Researchers from the University of Oxford teamed up with the Angolan Ministry of Health to study the introduction and circulation of the Asian genotype of Zika virus in Angola, southwestern Africa. The Asian genotype caused the 2015-16 epidemic of microcephaly and other birth defects in the Americas.
Their findings are published today in The Lancet Infectious Diseases.
In 2017 Angola started reporting cases of microcephaly in newborns. Until that point only the African genotype of Zika was known to circulate in Africa.
Researchers from Oxford’s Department of Zoology and the Instituto Nacional de Investigação em Saúde in Luanda, followed up on reports of microcephaly cases in Angola, which they suspected could be caused by Zika virus infection in pregnancy. They carried out molecular testing and genome sequencing to understand the virus’s genetic history and its epidemiology in this ground-breaking genomic detective work. This is the first time that complete virus genomes have been generated on-site in Angola.
They found that:
- The Asian genotype of Zika virus had been circulating in Angola since at least 2016.
- The strains circulating there were most likely to be introduced from Brazil.
- The virus migration route reflects the large number of travellers flying between Angola and Brazil.
- The Asian genotype of Zika virus is likely linked to an upsurge in microcephaly cases in Angola.
Lead author, Dr Nuno Faria, said: ‘Zika virus has been circulating in Africa for centuries. It can be classified in two virus lineages, named as African lineage, restricted to the African continent, and the Asian lineage, responsible for the large epidemics of Zika and associated microcephaly in the Americas. Up until now only the African lineage had been detected in Africa. Back in 2017 Angola started reporting several cases of microcephaly in newborns.
‘By carrying our molecular testing and genome sequencing to understand the virus genetic make-up and its epidemiology, we found that the Asian lineage was introduced from Brazil into Angola in 2016, probably by a traveller infected with Zika. This virus then led to the recent upsurge in microcephaly cases in the country. Our study highlights the need of increased surveillance in areas that are connected by travellers to regions where Zika and other mosquito-borne viruses circulate’.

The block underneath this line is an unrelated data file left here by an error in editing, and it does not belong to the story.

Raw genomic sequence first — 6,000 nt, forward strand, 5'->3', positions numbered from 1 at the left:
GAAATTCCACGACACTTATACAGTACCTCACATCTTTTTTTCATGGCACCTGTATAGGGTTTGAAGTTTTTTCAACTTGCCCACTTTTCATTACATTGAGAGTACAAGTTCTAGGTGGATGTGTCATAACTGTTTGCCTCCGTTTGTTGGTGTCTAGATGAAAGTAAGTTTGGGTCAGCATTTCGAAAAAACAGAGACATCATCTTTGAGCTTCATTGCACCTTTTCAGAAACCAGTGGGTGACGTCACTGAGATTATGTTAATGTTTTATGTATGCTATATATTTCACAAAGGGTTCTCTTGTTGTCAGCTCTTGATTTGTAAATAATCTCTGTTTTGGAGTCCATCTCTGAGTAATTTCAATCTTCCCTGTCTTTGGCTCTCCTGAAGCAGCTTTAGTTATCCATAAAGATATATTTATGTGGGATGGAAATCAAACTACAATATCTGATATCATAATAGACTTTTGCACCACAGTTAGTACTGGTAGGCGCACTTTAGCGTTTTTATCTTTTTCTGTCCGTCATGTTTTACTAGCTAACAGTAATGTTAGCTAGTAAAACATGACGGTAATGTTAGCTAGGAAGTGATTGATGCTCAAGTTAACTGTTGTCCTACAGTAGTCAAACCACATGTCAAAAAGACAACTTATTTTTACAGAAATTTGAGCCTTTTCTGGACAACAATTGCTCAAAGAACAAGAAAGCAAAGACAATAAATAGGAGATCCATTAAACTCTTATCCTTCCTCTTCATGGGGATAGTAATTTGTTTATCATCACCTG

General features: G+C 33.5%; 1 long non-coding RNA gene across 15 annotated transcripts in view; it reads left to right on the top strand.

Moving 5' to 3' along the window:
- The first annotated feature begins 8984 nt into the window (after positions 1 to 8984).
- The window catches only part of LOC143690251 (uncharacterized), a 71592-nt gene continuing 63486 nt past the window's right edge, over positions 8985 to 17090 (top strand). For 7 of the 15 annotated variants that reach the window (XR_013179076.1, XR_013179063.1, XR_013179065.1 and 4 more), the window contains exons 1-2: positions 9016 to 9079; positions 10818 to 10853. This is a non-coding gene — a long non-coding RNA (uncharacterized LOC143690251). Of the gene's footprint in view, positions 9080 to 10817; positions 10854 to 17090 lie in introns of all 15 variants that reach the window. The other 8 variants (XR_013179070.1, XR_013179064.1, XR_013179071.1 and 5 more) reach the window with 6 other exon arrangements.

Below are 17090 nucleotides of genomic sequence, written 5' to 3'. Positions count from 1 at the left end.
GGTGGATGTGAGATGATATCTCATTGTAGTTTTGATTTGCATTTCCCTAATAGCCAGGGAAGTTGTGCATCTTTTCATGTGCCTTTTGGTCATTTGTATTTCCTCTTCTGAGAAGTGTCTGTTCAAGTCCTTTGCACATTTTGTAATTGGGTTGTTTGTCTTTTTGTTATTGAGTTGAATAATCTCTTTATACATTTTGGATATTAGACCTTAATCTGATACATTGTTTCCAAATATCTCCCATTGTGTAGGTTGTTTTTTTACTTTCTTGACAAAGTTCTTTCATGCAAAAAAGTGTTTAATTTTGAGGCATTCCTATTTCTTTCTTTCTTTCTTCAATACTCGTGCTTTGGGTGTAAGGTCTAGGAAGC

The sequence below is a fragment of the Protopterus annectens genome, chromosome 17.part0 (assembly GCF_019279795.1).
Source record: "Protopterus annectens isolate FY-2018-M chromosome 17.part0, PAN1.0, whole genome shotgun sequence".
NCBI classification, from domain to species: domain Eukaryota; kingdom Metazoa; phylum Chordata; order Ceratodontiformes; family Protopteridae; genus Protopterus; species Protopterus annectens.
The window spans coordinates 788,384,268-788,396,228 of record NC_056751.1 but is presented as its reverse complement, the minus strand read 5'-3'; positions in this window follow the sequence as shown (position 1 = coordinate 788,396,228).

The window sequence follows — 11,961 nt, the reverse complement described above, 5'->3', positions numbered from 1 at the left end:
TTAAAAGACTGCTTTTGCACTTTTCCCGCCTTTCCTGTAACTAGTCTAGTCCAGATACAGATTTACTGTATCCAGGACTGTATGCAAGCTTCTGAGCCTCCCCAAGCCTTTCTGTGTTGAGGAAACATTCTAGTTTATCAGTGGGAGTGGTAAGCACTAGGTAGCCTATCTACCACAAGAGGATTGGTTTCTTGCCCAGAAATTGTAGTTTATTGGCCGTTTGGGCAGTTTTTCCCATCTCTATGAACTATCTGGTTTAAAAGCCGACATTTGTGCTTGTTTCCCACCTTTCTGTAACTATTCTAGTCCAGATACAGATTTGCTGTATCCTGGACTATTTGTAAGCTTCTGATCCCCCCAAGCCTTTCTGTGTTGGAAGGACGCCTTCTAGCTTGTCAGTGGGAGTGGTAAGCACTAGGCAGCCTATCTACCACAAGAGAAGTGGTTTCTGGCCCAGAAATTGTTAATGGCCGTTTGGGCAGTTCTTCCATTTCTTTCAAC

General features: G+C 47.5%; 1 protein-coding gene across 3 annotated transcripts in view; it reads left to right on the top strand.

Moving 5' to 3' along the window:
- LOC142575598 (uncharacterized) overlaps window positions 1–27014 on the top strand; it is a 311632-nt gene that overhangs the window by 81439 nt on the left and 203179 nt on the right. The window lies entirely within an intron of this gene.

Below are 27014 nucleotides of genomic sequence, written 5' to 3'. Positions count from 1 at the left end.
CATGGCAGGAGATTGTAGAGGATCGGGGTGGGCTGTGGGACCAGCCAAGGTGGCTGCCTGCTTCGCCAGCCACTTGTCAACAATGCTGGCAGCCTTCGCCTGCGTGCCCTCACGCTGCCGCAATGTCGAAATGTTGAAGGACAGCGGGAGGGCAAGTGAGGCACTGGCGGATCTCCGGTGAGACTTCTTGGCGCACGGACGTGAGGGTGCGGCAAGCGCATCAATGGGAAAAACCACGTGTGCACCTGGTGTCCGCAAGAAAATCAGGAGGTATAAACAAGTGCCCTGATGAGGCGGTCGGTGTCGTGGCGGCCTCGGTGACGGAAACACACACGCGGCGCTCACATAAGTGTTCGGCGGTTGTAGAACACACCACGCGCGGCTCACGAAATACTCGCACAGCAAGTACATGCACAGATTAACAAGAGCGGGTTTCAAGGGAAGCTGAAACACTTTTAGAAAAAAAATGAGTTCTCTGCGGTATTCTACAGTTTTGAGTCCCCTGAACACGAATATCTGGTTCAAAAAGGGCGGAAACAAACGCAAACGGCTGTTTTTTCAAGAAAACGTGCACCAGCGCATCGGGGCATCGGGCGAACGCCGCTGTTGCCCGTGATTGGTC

The international collaboration coordinated by scientists from Oxford University and the Ministry of Health in Angola, together with the Ministry of Health in Portugal and several research institutes in Brazil, used the latest handheld portable sequencing technologies to investigate the epidemiology of Zika virus in Africa.
First author of the study, Dr Sarah Hill, said: ‘During 2017, Angola began reporting an increased number of babies born with suspected microcephaly. Detailed investigation into two mothers and their infants showed that the mothers had antibodies to Zika virus, and that their infants had brain abnormalities consistent with congenital Zika syndrome.
‘We searched for Zika virus in patients presenting with symptoms compatible with Zika infection in Angola. Zika virus infection often does not cause symptoms, so we also screened hundreds of asymptomatic patients for the virus. We only detected Zika virus in a total of five patients, but by using viral genome sequences to reconstruct the outbreak we showed that Zika virus likely circulated in Angola for over 17 months. Therefore, the true scale of the outbreak in Angola was likely larger than the small number of identified cases would suggest. Our work involves an international collaboration between research groups from four continents.’
The research coupled scientific detective work in challenging conditions with the latest, agile technology.
Dr Joana Afonso, Director of the Public Health Laboratory, Ministry of Health in Angola, co-lead author of the study, said: ‘Techniques such as on-site portable DNA sequencing and computational analysis, linked with traditional molecular diagnostics, allowed us to get a better understanding of the virus epidemiology and its link with microcephaly in our country. Bringing rapid genomic sequencing tools to Angola is empowering local academics and is helping us to improve early detection of future virus threats. Ultimately, fostering scientific innovation and research in Angola will help to improve the health of our country.’
Dr Jocelyne Vasconcelos, said: ‘We still need to conduct additional studies to investigate what was the fraction of the population exposed to Zika and other viruses transmitted by mosquitoes.’ Dr Zoraima Neto, concluded, ‘We are now working on expanding genomic surveillance to dengue, chikungunya and yellow fever and other neglected viral infectious diseases.’
Dr Eve Lackritz, Zika Task Force Lead from World Health Organization, said: ‘Use of viral sequence analysis is a powerful tool for tracking the global spread of Zika and other viruses of epidemic potential. These results are significant in that they demonstrated the introduction of the Asian genotype into continental Africa, demonstrating the ongoing spread of Zika virus worldwide and our continued need to remain vigilant to Zika virus infection and its impact on pregnant women and infants.’